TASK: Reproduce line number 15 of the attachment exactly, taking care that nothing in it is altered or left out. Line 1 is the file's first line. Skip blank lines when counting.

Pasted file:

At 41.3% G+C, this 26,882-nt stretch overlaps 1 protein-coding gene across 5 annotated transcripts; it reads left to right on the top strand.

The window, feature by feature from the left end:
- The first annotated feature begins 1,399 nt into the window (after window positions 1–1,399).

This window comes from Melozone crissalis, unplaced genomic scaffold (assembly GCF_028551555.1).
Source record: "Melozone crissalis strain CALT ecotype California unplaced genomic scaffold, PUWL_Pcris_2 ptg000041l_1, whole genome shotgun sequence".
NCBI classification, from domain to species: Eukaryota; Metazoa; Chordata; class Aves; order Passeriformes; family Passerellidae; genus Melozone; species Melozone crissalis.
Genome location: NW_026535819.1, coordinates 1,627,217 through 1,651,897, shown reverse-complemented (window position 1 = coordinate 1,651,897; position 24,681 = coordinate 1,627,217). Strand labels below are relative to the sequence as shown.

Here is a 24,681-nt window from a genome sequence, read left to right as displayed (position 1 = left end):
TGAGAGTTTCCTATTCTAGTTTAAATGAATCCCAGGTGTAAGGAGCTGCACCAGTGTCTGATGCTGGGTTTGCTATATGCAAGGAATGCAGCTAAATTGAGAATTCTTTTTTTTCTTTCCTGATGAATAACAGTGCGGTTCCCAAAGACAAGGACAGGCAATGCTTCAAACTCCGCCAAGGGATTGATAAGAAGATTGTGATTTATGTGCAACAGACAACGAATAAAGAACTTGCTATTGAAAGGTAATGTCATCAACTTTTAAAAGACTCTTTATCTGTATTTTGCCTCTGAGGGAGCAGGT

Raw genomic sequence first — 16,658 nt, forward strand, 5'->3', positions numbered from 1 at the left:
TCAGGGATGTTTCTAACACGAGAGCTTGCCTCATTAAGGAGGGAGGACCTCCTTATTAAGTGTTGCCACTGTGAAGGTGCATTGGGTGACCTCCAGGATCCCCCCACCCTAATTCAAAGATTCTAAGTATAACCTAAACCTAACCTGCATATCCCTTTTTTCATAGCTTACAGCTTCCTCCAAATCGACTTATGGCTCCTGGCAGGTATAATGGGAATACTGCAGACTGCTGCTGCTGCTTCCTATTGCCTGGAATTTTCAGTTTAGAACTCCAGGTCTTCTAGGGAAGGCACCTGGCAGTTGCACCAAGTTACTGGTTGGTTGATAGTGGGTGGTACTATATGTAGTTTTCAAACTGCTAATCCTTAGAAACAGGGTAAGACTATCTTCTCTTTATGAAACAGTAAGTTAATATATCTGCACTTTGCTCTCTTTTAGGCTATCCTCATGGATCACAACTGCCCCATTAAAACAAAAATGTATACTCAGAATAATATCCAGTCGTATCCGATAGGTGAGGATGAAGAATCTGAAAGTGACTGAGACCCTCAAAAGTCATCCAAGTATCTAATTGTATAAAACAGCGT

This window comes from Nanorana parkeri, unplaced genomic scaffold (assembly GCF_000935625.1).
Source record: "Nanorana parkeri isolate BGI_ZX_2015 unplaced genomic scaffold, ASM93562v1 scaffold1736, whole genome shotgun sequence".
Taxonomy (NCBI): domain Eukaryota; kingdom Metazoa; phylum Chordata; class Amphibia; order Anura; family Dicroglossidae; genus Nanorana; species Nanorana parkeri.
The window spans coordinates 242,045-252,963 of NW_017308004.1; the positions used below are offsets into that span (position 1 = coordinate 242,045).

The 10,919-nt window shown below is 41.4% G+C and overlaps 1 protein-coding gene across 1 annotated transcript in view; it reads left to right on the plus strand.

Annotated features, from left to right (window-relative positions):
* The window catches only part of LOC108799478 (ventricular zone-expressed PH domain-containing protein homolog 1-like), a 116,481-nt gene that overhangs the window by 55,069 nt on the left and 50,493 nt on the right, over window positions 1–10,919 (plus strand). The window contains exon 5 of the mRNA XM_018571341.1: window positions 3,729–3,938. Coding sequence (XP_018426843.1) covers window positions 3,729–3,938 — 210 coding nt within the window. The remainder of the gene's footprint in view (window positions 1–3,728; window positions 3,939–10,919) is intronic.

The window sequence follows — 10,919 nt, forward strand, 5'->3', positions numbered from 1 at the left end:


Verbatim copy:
The window spans coordinates 242,045-252,963 of NW_017308004.1; the positions used below are offsets into that span (position 1 = coordinate 242,045).